Panamagate: Why are offshore companies such a big deal?
So it has finally come to this; a new five-judge larger bench, daily hearings and two adversaries baying for each other’s blood.
Back in December, after a flurry of preliminary hearings of Panama Papers, the larger bench of the Supreme Court of Pakistan had hinted that the formation of an inquiry commission was now a real prospect. The new larger bench announced that the proceedings would be held on a daily basis, after the court’s annual winter vacations have come to an end. With the ex-Chief Justice gone, having reached superannuation in December, there has been a new bench, with the new Chief Justice recusing himself.
Last month Pakistan Tehreek-e-Insaf (PTI) had renounced any formation of the inquiry commission, indicating a boycott of its proceedings. But just a day before the hearing by the new bench, PTI has presented a 40-page document of so called “fresh evidence” and the party seems upbeat.
On the Sharif side, there has also been a complete overhaul of the legal team. Akram Sheikh, counsel for both Maryam Safdar and Hussain Sharif, has been shown the door. Maryam Safdar is now represented by Shahid Hamid, whereas Hussain Nawaz has hired the services and exuberance of Salman Akram Raja. Salman Aslam Butt has also been replaced by Makhdoom Ali Khan, on behalf of Prime Minister (PM) Nawaz Sharif. The move of bringing in a totally new legal team is largely perceived as a time buying legal maneuver.
It’s obvious, that the court looks at this case with heavy responsibility. The bench observed that the court would not wish that any aggrieved party can later claim that it was not ‘heard’ by the court. It is expected of both parties to stick to legally admissible evidence and refrain from unsavoury verbal assaults.
In April this year, leaked documents from the Mossack Fonseca, a law firm in Panama, have come to be called the Panama Papers. International Consortium of Investigative Journalists (ICIJ) journalists from around 107 media organisations in 80 countries critically analysed the documents before having them released to a surprised international audience. The said documents brought to light the existence and financial transactions of over 200,000 shell companies floated by Mossack Fonseca. The documents cited business transactions through offshore companies, owned by individuals including world leaders, sports celebrities, royalty, entertainers, business tycoons and technocrats.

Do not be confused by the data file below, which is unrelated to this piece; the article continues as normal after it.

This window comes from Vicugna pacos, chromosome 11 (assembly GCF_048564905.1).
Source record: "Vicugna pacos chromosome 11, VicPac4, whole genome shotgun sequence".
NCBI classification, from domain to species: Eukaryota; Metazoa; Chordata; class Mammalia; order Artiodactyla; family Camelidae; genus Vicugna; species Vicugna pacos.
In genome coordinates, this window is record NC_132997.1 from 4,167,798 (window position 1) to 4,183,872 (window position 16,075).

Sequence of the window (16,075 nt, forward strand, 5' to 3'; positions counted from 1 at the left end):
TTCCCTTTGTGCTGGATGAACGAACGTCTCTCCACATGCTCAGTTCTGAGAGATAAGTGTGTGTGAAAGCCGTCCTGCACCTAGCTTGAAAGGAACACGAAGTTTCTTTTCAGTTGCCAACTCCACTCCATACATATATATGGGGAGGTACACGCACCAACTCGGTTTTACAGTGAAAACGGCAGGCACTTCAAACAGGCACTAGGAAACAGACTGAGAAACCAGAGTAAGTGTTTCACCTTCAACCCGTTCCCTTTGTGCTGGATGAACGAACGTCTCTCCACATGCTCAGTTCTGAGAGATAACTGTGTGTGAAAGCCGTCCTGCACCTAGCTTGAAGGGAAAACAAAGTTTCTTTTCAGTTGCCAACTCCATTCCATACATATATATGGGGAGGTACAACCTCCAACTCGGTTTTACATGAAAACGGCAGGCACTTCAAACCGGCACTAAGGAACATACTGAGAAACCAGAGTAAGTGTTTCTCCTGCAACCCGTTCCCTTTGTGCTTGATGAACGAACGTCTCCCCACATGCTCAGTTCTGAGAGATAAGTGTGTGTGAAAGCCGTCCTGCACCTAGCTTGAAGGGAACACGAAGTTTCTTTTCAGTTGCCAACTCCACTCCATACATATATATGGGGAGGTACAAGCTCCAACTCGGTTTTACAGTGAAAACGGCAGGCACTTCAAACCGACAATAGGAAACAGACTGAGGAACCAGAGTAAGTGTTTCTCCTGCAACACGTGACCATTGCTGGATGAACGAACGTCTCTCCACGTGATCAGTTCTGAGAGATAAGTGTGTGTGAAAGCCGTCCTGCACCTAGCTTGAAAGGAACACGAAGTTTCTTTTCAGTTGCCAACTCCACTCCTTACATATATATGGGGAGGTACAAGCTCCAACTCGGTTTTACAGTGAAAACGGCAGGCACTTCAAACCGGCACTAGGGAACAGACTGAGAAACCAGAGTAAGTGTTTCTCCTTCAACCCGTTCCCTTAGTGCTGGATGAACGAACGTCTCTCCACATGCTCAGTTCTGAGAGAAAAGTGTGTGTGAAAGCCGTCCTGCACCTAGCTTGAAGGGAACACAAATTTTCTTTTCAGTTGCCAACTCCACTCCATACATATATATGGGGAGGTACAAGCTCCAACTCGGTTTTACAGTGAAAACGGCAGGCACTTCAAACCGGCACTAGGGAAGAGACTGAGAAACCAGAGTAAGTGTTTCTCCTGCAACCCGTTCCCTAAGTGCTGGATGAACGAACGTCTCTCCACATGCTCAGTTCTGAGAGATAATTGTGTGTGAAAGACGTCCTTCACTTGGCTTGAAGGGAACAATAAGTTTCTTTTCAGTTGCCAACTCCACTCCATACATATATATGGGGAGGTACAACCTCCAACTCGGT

Notable among those mentioned were prime ministers of Georgia, Ukraine, Iraq, Jordan , Emir of Qatar, Sudanese president, now ex-United Kingdom Prime Minister David Cameron and the deposed Icelandic prime minister. There were also relatives and associates of these figures mentioned in the leaked documents. And that is where our interest lies.
The papers revealed that both the sons of our prime minister, Hassan Nawaz and Hussain Nawaz, along with their sister Mrs Maryam Safdar, held three offshore holding companies in the British Virgin Islands. But it wasn’t just the disclosure of these offshore companies that brought the unwarranted attention to the Sharifs. It was also claimed that their companies Nescoll Limited, Nielsen Enterprises Limited and Hangon Property Holdings Limited were used to buy high end assets in London, that were not mentioned on the family’s wealth statement.
All hell broke loose in Pakistan.
The opposition jumped at it like a pack of wolves.
Led by the ever ready PTI, all the anti-Nawaz forces, including certain sections of the media, went into over drive. Allegations and accusations were thrown at will, of course without much concrete evidence. Sensationalism got the better of our political pundits, who unleashed a never ending media trial of the Sharifs. As usual, hearsay was looked as a potent replacement for an irrefutable proof. The ‘analysts’ were big on political allegations and small on legally relevant substance. PTI seized this opportunity as its last hope to dethrone the House of Sharifs, and went to the Supreme Court of Pakistan. Jamaat-e-Islami (JI) too became a petitioner. Not to mention, the one-man-party, Awami Muslim League (AML) also hopped the band wagon.
So, why are offshore companies such a big deal?